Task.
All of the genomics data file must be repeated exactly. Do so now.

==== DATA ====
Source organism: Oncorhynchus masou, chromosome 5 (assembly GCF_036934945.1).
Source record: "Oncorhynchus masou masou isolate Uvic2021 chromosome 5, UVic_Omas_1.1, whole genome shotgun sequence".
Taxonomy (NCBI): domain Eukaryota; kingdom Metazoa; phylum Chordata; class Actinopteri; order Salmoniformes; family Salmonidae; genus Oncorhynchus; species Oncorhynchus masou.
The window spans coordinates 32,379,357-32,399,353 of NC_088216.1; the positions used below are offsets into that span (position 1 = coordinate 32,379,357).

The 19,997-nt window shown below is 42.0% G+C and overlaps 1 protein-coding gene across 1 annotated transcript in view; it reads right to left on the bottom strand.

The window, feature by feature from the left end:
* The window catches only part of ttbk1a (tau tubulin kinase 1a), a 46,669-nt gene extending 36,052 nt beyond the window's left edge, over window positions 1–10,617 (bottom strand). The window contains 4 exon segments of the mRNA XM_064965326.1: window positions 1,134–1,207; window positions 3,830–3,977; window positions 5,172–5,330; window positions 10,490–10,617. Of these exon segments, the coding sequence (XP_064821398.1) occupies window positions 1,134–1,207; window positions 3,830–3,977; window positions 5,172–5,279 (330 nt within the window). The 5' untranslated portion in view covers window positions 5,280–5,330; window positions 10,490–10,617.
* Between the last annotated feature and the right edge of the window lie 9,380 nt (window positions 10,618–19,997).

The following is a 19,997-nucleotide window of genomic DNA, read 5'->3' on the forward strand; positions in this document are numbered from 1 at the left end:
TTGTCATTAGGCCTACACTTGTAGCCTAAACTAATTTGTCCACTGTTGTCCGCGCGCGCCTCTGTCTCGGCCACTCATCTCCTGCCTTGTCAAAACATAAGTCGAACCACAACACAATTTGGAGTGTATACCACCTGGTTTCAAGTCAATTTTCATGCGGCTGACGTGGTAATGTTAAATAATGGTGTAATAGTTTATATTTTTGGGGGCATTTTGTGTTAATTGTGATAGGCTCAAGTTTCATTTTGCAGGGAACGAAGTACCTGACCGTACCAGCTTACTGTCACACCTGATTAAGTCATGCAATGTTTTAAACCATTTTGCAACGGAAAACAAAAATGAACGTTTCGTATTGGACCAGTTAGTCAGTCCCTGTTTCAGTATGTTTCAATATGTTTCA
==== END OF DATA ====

Source organism: Oncorhynchus masou, chromosome 5 (assembly GCF_036934945.1).
Source record: "Oncorhynchus masou masou isolate Uvic2021 chromosome 5, UVic_Omas_1.1, whole genome shotgun sequence".
Taxonomy (NCBI): domain Eukaryota; kingdom Metazoa; phylum Chordata; class Actinopteri; order Salmoniformes; family Salmonidae; genus Oncorhynchus; species Oncorhynchus masou.
The window spans coordinates 32,379,357-32,399,353 of NC_088216.1; the positions used below are offsets into that span (position 1 = coordinate 32,379,357).

The 19,997-nt window shown below is 42.0% G+C and overlaps 1 protein-coding gene across 1 annotated transcript in view; it reads right to left on the bottom strand.

The window, feature by feature from the left end:
* The window catches only part of ttbk1a (tau tubulin kinase 1a), a 46,669-nt gene extending 36,052 nt beyond the window's left edge, over window positions 1–10,617 (bottom strand). The window contains 4 exon segments of the mRNA XM_064965326.1: window positions 1,134–1,207; window positions 3,830–3,977; window positions 5,172–5,330; window positions 10,490–10,617. Of these exon segments, the coding sequence (XP_064821398.1) occupies window positions 1,134–1,207; window positions 3,830–3,977; window positions 5,172–5,279 (330 nt within the window). The 5' untranslated portion in view covers window positions 5,280–5,330; window positions 10,490–10,617.
* Between the last annotated feature and the right edge of the window lie 9,380 nt (window positions 10,618–19,997).

The following is a 19,997-nucleotide window of genomic DNA, read 5'->3' on the forward strand; positions in this document are numbered from 1 at the left end:
TTGTCATTAGGCCTACACTTGTAGCCTAAACTAATTTGTCCACTGTTGTCCGCGCGCGCCTCTGTCTCGGCCACTCATCTCCTGCCTTGTCAAAACATAAGTCGAACCACAACACAATTTGGAGTGTATACCACCTGGTTTCAAGTCAATTTTCATGCGGCTGACGTGGTAATGTTAAATAATGGTGTAATAGTTTATATTTTTGGGGGCATTTTGTGTTAATTGTGATAGGCTCAAGTTTCATTTTGCAGGGAACGAAGTACCTGACCGTACCAGCTTACTGTCACACCTGATTAAGTCATGCAATGTTTTAAACCATTTTGCAACGGAAAACAAAAATGAACGTTTCGTATTGGACCAGTTAGTCAGTCCCTGTTTCAGTATGTTTCAATATGTTTCA